One thing that we deal with a lot in clinic is breathing. Breathing is the primary task of the Intrinsic Core which is made up of the Pelvic Floor, the Transverse Abdominus, the Multifidus and the Posterior Fibres of the Internal Oblique.

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(Image Credit: Healthwise Inc.)


These deep core muscles interact to increase abdominal volume and draw the bottom of the lungs down, allowing a nice big breath of air. This action combines with the muscles of the chest and lower neck to create an efficient "pump" for breath.

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If someone has abdominal surgery, then chances are they will try to keep the abdomen still while it recovers, meaning that they have to work harder in another area of the breathing system.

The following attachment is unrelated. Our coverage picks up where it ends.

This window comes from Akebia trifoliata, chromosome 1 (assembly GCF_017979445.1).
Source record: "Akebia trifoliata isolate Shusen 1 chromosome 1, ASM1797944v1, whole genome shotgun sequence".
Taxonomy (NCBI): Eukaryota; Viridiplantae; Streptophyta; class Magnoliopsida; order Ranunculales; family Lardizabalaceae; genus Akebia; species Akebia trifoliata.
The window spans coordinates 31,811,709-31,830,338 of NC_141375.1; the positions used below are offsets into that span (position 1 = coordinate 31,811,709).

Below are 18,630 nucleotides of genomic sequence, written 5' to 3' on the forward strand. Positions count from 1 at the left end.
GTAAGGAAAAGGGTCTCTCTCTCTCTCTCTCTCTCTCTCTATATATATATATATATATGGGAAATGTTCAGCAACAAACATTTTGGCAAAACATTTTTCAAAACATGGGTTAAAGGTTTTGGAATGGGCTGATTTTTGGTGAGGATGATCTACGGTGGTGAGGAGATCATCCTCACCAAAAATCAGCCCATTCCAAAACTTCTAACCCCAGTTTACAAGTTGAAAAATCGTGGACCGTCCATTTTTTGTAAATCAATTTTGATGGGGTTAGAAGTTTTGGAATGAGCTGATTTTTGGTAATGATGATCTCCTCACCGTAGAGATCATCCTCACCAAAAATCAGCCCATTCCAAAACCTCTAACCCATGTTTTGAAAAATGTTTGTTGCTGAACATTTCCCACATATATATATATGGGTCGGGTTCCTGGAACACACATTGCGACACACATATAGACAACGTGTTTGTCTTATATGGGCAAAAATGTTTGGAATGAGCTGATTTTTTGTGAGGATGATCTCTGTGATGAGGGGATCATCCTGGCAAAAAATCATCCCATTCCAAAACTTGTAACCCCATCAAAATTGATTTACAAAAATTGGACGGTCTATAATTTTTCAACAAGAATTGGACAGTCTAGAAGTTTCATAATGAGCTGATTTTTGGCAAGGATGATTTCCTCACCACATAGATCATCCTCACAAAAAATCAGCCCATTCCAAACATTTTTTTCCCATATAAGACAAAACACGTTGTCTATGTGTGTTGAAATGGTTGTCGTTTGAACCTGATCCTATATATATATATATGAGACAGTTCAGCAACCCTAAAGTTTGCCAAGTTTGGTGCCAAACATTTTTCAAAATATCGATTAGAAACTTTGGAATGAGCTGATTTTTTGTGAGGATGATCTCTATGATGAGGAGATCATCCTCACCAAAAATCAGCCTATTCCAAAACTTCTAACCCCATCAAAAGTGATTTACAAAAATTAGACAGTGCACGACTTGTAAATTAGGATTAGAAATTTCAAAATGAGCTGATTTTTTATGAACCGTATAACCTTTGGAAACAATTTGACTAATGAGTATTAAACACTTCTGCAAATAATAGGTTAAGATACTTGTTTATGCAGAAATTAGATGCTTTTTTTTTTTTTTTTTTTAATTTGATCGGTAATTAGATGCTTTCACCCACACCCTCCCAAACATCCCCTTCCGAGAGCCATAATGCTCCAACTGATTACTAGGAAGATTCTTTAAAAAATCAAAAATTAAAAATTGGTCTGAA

A typical compensation we see here is that someone starts to breathe "Up" more, increasing reliance on the lower neck muscles. If this pattern becomes habitual then we can see neurological changes such as lower neck tension driving movement restriction, nerve entrapment and more.


Or we can see changes in the Pelvic Floor as we stop breathing inferiorly (down), which might effect our ability to hold urine or get into a nice deep squat. By relieving the trauma of abdominal surgery and then coaching effective breathing, we can restore the ability of the Core to work as a functional unit.


This will give us greater stability and enhance our ability to breathe freely and easily. Please factor this in if you can't get to the bottom of your back pain, incontinence or breathing issue.